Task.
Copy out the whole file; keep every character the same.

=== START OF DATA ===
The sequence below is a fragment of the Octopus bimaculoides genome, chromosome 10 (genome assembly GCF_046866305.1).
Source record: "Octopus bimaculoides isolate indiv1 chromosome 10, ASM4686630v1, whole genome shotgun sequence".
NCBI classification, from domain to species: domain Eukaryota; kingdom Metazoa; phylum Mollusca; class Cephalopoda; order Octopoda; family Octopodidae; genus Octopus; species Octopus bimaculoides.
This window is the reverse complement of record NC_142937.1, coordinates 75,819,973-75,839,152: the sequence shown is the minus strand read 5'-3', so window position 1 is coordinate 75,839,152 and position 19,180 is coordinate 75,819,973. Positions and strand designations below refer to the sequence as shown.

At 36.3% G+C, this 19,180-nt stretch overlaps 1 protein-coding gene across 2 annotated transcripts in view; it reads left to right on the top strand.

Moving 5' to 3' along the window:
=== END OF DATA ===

The sequence below is a fragment of the Octopus bimaculoides genome, chromosome 10 (genome assembly GCF_046866305.1).
Source record: "Octopus bimaculoides isolate indiv1 chromosome 10, ASM4686630v1, whole genome shotgun sequence".
NCBI classification, from domain to species: domain Eukaryota; kingdom Metazoa; phylum Mollusca; class Cephalopoda; order Octopoda; family Octopodidae; genus Octopus; species Octopus bimaculoides.
This window is the reverse complement of record NC_142937.1, coordinates 75,819,973-75,839,152: the sequence shown is the minus strand read 5'-3', so window position 1 is coordinate 75,839,152 and position 19,180 is coordinate 75,819,973. Positions and strand designations below refer to the sequence as shown.

At 36.3% G+C, this 19,180-nt stretch overlaps 1 protein-coding gene across 2 annotated transcripts in view; it reads left to right on the top strand.

Moving 5' to 3' along the window: